Sources: U.S. Department of Labor, Health Coverage Portability (2004), available online at http://www.dol.gov/ebsa/pdf/consumerhipaa.pdf (see page 28); U.S. Department of Health and Human Services, Protecting Your Health Insurance Coverage, available online at http://www.cms.hhs.gov/HealthInsReformforConsume/Downloads/protect.pdf (see page 5).
Health coverage that people purchase on their own for themselves or their families is individual insurance. Insurance plans that are not group health plans, including association health plans, are considered to be part of the individual insurance market. Plans that are offered through an employer but that have fewer than two enrollees are also considered to be individual health plans, unless a state chooses to define them differently. Contact your state insurance department for more information about individual health plans in your state. You can find contact information at http://www.naic.org/state_web_map.htm.
Sources: U.S. Department of Labor, Health Coverage Portability (2004), available online at http://www.dol.gov/ebsa/regs/fedreg/final/2004028112.pdf (see page 64); U.S. Department of Health and Human Services, Protecting Your Health Insurance Coverage, available online at http://www.cms.hhs.gov/HealthInsReformforConsume/Downloads/protect.pdf (see page5).
Pre-existing Condition Exclusions
A pre-existing condition is a physical or mental health condition that you had before joining a health plan. Under HIPAA, when deciding whether to exclude coverage for a pre-existing condition, a plan can consider any condition (except pregnancy) for which you received medical advice, diagnosis, or treatment, or for which medical care was recommended, within the six months before you joined the plan. This six-month period is called the “look-back period.” Some states have shortened the allowable look-back period in some health plans. Contact your state insurance department to find out if your state uses a shorter look-back period. You can find contact information at http://www.naic.org/state_web_map.htm.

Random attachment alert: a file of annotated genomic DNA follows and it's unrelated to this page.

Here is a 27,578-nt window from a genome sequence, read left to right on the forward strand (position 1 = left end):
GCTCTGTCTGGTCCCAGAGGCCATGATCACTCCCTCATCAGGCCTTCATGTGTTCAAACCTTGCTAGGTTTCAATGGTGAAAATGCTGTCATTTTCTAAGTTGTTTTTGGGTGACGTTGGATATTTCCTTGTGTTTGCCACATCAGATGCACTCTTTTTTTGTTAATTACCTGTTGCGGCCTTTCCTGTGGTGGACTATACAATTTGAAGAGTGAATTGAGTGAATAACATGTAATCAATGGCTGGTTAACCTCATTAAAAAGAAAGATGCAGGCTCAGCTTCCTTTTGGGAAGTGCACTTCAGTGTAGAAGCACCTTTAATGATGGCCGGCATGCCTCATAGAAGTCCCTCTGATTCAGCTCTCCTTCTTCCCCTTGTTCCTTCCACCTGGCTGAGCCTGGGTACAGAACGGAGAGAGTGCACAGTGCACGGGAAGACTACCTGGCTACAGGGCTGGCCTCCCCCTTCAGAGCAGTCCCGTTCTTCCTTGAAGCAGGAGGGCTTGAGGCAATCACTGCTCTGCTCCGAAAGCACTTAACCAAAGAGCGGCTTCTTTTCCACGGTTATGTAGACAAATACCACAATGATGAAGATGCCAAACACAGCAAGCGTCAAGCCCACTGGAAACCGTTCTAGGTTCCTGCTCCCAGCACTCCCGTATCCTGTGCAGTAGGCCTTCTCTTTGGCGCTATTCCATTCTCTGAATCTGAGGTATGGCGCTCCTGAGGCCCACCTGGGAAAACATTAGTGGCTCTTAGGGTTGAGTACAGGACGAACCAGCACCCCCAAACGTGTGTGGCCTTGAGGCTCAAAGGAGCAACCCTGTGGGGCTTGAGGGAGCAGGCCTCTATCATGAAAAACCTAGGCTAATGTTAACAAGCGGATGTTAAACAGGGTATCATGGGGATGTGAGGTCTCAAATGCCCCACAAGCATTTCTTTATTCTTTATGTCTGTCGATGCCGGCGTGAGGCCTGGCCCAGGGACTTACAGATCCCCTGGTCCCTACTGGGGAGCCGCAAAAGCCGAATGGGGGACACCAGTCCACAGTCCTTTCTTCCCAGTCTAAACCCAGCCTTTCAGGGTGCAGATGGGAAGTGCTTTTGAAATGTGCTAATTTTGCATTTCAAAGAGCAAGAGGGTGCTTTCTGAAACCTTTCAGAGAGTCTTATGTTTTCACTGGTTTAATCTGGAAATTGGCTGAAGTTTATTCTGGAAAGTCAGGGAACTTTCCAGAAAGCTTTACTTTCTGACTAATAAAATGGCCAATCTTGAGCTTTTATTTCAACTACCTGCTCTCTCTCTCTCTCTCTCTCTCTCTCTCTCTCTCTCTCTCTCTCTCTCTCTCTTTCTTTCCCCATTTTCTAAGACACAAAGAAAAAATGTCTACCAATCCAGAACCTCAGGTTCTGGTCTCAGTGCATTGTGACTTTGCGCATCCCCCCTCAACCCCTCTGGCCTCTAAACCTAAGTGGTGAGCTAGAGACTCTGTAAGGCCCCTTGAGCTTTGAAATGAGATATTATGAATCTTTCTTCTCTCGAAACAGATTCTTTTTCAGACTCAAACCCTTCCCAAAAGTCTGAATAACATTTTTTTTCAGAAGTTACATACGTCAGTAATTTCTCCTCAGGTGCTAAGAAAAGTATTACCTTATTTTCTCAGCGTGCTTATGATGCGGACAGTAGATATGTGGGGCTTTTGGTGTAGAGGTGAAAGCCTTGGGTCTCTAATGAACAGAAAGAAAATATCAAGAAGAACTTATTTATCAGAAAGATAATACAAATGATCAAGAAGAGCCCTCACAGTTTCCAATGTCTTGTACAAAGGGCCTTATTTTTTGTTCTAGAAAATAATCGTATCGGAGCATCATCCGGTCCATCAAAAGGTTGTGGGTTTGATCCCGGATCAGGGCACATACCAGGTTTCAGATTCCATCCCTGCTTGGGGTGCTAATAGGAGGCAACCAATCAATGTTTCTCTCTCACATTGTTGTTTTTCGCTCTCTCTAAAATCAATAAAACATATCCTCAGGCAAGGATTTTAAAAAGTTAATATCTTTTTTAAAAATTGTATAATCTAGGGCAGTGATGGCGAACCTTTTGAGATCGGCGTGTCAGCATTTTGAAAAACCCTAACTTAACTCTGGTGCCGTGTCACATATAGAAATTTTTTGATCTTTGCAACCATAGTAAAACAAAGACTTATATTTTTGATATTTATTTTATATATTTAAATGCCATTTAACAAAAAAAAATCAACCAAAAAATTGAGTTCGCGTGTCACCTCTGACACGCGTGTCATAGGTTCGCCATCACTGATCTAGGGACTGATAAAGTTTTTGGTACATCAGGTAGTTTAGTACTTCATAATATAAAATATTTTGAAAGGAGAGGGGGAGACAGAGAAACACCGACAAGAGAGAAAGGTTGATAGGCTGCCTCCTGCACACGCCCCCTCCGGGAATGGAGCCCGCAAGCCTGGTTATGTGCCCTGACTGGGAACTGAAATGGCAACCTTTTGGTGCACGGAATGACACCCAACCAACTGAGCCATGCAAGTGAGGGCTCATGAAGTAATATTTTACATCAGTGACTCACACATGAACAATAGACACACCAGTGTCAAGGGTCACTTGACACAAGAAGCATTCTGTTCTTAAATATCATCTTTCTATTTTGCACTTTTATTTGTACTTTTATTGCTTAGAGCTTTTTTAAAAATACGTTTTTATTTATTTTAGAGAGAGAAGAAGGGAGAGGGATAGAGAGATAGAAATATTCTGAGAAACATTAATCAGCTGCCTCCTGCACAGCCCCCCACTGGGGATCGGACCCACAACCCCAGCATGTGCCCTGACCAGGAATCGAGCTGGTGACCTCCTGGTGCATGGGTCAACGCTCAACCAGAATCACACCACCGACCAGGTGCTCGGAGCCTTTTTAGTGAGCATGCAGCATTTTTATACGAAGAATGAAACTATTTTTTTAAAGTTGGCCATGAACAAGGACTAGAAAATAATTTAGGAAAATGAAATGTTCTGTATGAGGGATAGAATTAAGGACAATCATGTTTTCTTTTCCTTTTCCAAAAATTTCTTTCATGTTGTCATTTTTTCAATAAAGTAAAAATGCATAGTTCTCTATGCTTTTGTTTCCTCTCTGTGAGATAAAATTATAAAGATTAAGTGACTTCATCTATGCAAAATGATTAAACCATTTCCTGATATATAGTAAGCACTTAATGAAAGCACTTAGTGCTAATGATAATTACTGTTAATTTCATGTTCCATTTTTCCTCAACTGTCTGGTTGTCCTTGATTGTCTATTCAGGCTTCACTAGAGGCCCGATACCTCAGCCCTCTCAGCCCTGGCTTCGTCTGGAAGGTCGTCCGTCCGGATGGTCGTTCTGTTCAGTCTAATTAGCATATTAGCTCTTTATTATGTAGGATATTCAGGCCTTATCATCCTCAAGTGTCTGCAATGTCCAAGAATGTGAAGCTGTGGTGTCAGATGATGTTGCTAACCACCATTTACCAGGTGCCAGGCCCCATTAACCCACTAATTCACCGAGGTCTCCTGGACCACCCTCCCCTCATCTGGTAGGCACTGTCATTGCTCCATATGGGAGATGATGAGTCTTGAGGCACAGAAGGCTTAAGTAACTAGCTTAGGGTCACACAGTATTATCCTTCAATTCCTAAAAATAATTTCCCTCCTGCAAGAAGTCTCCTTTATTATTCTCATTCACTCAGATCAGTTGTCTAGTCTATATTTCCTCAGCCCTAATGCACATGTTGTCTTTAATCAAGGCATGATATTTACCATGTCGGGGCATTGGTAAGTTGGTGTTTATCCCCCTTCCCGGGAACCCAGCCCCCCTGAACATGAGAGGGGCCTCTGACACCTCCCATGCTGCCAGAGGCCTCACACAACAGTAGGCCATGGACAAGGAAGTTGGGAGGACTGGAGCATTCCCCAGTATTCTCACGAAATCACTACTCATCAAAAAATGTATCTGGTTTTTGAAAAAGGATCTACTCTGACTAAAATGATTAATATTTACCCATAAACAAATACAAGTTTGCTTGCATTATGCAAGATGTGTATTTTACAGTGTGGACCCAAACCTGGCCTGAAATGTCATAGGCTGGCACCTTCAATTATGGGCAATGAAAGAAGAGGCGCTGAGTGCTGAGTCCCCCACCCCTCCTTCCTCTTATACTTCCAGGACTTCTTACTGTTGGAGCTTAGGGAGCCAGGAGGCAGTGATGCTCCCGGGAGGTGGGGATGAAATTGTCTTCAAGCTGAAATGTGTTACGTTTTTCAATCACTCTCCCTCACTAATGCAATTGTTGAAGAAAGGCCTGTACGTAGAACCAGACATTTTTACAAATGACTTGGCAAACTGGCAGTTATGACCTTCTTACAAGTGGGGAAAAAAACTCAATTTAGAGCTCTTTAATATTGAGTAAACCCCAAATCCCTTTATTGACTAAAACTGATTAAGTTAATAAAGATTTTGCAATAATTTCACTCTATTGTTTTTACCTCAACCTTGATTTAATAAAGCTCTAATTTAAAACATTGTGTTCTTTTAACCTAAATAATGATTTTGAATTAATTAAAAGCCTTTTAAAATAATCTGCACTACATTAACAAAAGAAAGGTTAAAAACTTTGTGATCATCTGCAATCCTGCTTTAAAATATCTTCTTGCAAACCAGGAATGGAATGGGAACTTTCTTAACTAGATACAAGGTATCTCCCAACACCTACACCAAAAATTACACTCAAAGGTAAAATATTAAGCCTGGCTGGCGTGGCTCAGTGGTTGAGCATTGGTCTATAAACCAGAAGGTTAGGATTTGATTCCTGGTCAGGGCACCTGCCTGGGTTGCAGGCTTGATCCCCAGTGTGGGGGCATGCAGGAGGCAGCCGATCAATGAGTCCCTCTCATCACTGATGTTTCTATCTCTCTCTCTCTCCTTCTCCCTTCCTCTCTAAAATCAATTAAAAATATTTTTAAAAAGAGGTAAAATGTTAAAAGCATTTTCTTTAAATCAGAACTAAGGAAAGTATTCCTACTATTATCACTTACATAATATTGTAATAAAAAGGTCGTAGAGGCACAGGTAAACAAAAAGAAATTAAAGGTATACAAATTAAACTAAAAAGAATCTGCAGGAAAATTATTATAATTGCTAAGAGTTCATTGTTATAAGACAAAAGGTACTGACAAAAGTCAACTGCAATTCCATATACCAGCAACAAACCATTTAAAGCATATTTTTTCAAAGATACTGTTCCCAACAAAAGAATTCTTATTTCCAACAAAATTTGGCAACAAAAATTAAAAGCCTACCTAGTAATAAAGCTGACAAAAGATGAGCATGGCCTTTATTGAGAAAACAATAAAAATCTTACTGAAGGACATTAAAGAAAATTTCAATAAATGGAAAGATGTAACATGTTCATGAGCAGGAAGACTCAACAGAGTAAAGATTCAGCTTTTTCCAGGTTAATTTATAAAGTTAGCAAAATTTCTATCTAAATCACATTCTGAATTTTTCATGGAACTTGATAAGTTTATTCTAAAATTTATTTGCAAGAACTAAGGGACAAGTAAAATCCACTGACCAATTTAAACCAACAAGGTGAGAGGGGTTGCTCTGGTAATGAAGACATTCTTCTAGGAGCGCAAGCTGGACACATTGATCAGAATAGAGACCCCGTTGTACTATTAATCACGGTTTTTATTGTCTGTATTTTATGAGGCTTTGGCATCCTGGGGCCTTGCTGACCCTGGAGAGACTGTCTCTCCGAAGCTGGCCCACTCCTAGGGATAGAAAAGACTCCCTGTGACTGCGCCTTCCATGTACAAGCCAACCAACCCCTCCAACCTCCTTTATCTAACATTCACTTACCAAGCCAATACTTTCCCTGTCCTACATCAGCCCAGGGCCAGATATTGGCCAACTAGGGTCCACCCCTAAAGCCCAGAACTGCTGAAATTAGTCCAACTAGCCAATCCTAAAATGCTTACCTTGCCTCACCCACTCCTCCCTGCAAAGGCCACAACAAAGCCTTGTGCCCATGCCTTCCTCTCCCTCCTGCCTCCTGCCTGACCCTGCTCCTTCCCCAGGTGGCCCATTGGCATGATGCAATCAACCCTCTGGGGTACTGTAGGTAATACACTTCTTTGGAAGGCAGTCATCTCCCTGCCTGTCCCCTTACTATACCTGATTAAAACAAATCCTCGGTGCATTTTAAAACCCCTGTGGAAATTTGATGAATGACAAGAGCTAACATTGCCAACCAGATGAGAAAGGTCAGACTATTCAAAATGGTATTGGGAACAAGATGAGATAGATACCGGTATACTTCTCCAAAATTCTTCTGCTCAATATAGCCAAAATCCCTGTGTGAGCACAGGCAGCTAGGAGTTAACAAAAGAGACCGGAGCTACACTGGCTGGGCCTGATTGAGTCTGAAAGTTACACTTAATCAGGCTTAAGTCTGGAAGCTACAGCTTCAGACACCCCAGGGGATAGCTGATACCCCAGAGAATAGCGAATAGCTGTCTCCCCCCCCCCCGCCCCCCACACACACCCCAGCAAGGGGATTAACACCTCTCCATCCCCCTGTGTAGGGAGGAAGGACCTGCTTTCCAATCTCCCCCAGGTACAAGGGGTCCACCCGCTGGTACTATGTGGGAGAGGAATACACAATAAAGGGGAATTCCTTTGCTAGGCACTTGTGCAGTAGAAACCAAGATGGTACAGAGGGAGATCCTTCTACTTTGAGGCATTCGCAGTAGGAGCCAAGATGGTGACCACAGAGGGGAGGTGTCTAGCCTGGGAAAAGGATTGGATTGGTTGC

Under HIPAA, your new plan can exclude coverage of a pre-existing condition (that is, it can refuse to treat that condition) for no longer than 12 months for people who enroll in an employer-sponsored group plan (or 18 months for late enrollees in an employer-sponsored group plan), and for 18 months for people moving from a group plan to individual coverage. These periods are reduced for those who have had creditable coverage.